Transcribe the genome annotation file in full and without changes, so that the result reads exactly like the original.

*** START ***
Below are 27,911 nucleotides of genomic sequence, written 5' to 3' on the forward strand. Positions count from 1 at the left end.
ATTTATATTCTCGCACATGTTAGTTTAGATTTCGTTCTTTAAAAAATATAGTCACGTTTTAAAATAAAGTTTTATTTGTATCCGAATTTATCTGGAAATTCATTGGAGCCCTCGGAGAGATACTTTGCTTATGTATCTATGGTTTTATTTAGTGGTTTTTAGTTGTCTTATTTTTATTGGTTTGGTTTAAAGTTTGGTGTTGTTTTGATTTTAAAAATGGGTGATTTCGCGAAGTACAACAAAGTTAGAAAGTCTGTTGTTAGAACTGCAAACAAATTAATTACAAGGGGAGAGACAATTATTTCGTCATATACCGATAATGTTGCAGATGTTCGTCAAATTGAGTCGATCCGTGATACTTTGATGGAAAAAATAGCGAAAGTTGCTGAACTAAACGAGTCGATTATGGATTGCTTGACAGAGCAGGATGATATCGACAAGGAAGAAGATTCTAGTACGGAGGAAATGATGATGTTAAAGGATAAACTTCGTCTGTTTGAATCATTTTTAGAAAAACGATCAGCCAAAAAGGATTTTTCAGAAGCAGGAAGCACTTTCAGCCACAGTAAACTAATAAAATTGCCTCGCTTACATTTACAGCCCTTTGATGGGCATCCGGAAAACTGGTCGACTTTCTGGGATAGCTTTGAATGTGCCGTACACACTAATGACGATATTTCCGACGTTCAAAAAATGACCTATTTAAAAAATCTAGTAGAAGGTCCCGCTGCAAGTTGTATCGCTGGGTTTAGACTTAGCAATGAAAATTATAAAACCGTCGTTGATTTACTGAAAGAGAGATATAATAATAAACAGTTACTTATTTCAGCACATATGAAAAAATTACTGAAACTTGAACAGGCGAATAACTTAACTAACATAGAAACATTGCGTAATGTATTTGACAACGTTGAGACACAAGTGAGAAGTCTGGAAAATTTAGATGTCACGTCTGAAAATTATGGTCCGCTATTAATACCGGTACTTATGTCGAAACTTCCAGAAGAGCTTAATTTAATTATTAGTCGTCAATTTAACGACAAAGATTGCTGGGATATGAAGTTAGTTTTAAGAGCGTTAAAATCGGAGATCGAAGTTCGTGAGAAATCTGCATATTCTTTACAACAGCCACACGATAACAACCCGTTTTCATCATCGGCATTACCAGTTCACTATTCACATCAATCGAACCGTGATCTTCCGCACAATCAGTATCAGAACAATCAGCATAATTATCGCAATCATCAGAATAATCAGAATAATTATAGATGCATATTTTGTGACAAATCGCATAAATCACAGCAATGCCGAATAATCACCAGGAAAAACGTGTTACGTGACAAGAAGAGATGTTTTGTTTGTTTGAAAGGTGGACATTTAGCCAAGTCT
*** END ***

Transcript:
Below are 27,911 nucleotides of genomic sequence, written 5' to 3' on the forward strand. Positions count from 1 at the left end.
ATTTATATTCTCGCACATGTTAGTTTAGATTTCGTTCTTTAAAAAATATAGTCACGTTTTAAAATAAAGTTTTATTTGTATCCGAATTTATCTGGAAATTCATTGGAGCCCTCGGAGAGATACTTTGCTTATGTATCTATGGTTTTATTTAGTGGTTTTTAGTTGTCTTATTTTTATTGGTTTGGTTTAAAGTTTGGTGTTGTTTTGATTTTAAAAATGGGTGATTTCGCGAAGTACAACAAAGTTAGAAAGTCTGTTGTTAGAACTGCAAACAAATTAATTACAAGGGGAGAGACAATTATTTCGTCATATACCGATAATGTTGCAGATGTTCGTCAAATTGAGTCGATCCGTGATACTTTGATGGAAAAAATAGCGAAAGTTGCTGAACTAAACGAGTCGATTATGGATTGCTTGACAGAGCAGGATGATATCGACAAGGAAGAAGATTCTAGTACGGAGGAAATGATGATGTTAAAGGATAAACTTCGTCTGTTTGAATCATTTTTAGAAAAACGATCAGCCAAAAAGGATTTTTCAGAAGCAGGAAGCACTTTCAGCCACAGTAAACTAATAAAATTGCCTCGCTTACATTTACAGCCCTTTGATGGGCATCCGGAAAACTGGTCGACTTTCTGGGATAGCTTTGAATGTGCCGTACACACTAATGACGATATTTCCGACGTTCAAAAAATGACCTATTTAAAAAATCTAGTAGAAGGTCCCGCTGCAAGTTGTATCGCTGGGTTTAGACTTAGCAATGAAAATTATAAAACCGTCGTTGATTTACTGAAAGAGAGATATAATAATAAACAGTTACTTATTTCAGCACATATGAAAAAATTACTGAAACTTGAACAGGCGAATAACTTAACTAACATAGAAACATTGCGTAATGTATTTGACAACGTTGAGACACAAGTGAGAAGTCTGGAAAATTTAGATGTCACGTCTGAAAATTATGGTCCGCTATTAATACCGGTACTTATGTCGAAACTTCCAGAAGAGCTTAATTTAATTATTAGTCGTCAATTTAACGACAAAGATTGCTGGGATATGAAGTTAGTTTTAAGAGCGTTAAAATCGGAGATCGAAGTTCGTGAGAAATCTGCATATTCTTTACAACAGCCACACGATAACAACCCGTTTTCATCATCGGCATTACCAGTTCACTATTCACATCAATCGAACCGTGATCTTCCGCACAATCAGTATCAGAACAATCAGCATAATTATCGCAATCATCAGAATAATCAGAATAATTATAGATGCATATTTTGTGACAAATCGCATAAATCACAGCAATGCCGAATAATCACCAGGAAAAACGTGTTACGTGACAAGAAGAGATGTTTTGTTTGTTTGAAAGGTGGACATTTAGCCAAGTCT